For those outside NOW, the debate within reflects a larger reality: the anguish over what tactics to use to further feminism in a hostile political climate. Author Betty Friedan, a founder of NOW, calls this "a profound paralysis of the women's movement" and cites the NOW split as one indication of "the truly diversionary power struggles which are draining energy from the task at hand."
The task is a tough one. Attacked from the right, feminists are struggling just to preserve past gains, often secured through militant action, while simultaneously trying to build alliances with those who are often put off by militancy: liberal men and the younger generation of women.
"To me, bringing the younger generation, the have- it-all generation, into the women's movement is a must," Friedan says. "The nostalgia for old marching tunes must end. This is not the time for it." In many ways, it is this feminist conundrum that peaked this summer with Smeal's election, and NOW, like the women's movement itself, is still reeling.
BY ALL ACCOUNTS, the scene at the NOW conference in New Orleans this summer was wild. NOW conferences attract the group's activists. Mary Jean Collins, Judy Goldsmith's vice president and an unsuccessful candidate on the Goldsmith slate this year, says: "The people who come to national conferences and the membership are not exactly the same people. At the conferences, it's a lot of really active feminists and they generally come because they are deeply committed to one side or another." Campaigning can become zealous:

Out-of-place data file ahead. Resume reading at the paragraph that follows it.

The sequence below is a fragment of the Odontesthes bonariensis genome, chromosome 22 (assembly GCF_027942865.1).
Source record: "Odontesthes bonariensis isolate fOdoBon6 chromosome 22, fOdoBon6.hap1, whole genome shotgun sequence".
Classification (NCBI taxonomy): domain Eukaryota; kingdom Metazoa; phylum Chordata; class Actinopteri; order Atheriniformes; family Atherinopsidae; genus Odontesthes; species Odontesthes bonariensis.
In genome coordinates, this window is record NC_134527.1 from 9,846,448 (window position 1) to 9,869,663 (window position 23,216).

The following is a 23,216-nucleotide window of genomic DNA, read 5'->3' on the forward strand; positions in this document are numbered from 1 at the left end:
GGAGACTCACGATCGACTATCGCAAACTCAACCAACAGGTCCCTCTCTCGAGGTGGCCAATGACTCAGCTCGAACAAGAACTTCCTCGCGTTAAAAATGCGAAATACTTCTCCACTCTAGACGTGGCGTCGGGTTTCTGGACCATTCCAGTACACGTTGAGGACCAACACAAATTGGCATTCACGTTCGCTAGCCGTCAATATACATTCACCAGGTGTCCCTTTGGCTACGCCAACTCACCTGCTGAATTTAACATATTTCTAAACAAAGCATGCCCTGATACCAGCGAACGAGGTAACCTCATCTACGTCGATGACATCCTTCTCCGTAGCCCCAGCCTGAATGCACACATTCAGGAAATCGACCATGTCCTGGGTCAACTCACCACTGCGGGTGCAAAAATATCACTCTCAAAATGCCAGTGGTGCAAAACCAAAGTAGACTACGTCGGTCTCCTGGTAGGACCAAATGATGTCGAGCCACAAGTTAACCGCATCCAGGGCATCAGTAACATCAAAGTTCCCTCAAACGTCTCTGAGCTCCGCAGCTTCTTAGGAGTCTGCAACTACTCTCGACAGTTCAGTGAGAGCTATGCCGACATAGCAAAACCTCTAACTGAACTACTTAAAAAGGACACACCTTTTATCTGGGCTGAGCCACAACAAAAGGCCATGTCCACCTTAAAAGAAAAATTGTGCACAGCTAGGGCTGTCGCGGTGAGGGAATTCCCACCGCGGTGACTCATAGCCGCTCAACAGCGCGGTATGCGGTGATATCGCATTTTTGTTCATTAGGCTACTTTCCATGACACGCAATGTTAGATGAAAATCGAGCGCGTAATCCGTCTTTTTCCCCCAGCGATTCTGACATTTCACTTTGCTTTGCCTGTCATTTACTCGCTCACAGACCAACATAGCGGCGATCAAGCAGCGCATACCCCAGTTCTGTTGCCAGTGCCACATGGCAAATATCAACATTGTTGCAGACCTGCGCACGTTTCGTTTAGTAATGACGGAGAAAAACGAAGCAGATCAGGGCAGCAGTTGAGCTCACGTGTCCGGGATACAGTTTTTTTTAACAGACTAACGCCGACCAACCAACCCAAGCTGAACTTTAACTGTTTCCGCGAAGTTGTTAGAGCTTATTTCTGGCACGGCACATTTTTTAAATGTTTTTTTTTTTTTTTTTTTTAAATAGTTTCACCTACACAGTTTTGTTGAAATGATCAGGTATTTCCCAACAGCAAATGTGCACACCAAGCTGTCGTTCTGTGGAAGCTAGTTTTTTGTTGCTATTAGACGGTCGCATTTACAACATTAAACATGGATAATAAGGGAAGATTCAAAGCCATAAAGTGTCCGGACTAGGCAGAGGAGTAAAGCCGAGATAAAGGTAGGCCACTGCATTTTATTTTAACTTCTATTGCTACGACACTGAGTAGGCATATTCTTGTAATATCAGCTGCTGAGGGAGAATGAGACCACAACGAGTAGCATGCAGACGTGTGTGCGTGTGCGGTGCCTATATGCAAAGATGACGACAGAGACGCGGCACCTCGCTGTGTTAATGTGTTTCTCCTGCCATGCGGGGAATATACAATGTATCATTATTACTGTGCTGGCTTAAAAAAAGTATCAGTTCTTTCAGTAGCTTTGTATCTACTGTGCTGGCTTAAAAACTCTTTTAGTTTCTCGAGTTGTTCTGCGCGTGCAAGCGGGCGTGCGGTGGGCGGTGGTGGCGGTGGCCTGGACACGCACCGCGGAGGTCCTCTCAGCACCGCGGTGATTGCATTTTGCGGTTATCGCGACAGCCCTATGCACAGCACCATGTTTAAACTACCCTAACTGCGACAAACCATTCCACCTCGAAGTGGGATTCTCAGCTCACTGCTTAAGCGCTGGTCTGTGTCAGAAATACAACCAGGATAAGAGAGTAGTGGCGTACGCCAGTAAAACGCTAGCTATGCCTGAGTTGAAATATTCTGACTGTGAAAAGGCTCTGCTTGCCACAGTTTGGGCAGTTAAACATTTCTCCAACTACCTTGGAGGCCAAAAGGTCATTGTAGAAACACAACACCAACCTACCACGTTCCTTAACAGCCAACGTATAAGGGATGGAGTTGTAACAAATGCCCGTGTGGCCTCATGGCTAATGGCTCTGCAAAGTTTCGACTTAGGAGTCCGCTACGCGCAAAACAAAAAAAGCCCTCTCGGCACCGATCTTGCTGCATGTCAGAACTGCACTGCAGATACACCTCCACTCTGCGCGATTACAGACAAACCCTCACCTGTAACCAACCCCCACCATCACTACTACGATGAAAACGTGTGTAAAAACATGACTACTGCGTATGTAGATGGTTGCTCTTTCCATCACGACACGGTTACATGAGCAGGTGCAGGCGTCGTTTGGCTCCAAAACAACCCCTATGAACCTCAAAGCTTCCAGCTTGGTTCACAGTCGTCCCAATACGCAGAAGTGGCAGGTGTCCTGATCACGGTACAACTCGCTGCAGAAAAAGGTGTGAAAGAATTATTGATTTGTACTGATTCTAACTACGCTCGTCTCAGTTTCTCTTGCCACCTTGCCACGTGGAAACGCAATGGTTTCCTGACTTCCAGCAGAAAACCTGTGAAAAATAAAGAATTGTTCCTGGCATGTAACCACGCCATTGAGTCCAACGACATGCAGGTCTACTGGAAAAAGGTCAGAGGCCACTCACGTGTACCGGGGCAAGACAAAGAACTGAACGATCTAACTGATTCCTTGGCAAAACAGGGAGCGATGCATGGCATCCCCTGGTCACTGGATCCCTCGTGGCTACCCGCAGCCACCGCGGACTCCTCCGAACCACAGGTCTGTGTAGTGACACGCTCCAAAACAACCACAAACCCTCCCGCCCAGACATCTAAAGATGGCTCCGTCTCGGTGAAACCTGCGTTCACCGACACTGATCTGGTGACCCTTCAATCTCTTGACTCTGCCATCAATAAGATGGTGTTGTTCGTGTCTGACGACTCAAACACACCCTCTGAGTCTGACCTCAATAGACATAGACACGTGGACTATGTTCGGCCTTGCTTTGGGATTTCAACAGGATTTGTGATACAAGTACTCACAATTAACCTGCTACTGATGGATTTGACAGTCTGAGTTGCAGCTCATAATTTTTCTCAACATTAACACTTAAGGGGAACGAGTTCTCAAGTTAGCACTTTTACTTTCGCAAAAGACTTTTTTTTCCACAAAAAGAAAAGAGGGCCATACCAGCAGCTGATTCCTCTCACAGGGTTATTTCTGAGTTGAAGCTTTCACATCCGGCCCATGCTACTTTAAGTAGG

A letter circulated at the convention by a NOW board member and Goldsmith supporter accused Smeal of continuing a "mindless and pointless PR campaign" on the Equal Rights Admendment after "all hope of ratification was lost," taking the organization into debt and leaving it without an issue. Smeal says those actions were approved by the board itself.
Smeal supporters said a Goldsmith staffer physically assaulted one of Smeal's close-knit group during the heat of the conference. The Goldsmith staffer denied the charge.
The most serious accusations of campaign misconduct concerned the balloting. Smeal and her staff said they were unable to obtain an official ballot or sample before the election. In their view, that gave Goldsmith an unfair advantage. Voting was by number, not name, and computerized. NOW printed an official sample ballot on light blue paper and both presidential camps also distributed sample ballots. The Goldsmith-Collins sample was printed on bright yellow paper and marked as a piece of campaign literature.
The Smeal sample was another story. It was printed on light blue paper, like the official NOW sample. But on the Smeal sample, the names of Goldsmith and Sonia Johnson, for president, and Mary Jean Collins and Priscilla Moree, for vice president, were reversed. If the Smeal sample were used as a guide, a vote for Goldsmith was really a vote for Johnson and vice versa.
Patricia Ireland, Smeal's campaign manager who made up this sample and regarded the problem as a "clerical error," said, "it was clearly marked as a Smeal campaign ballot." In fact it was marked only with the word "sample."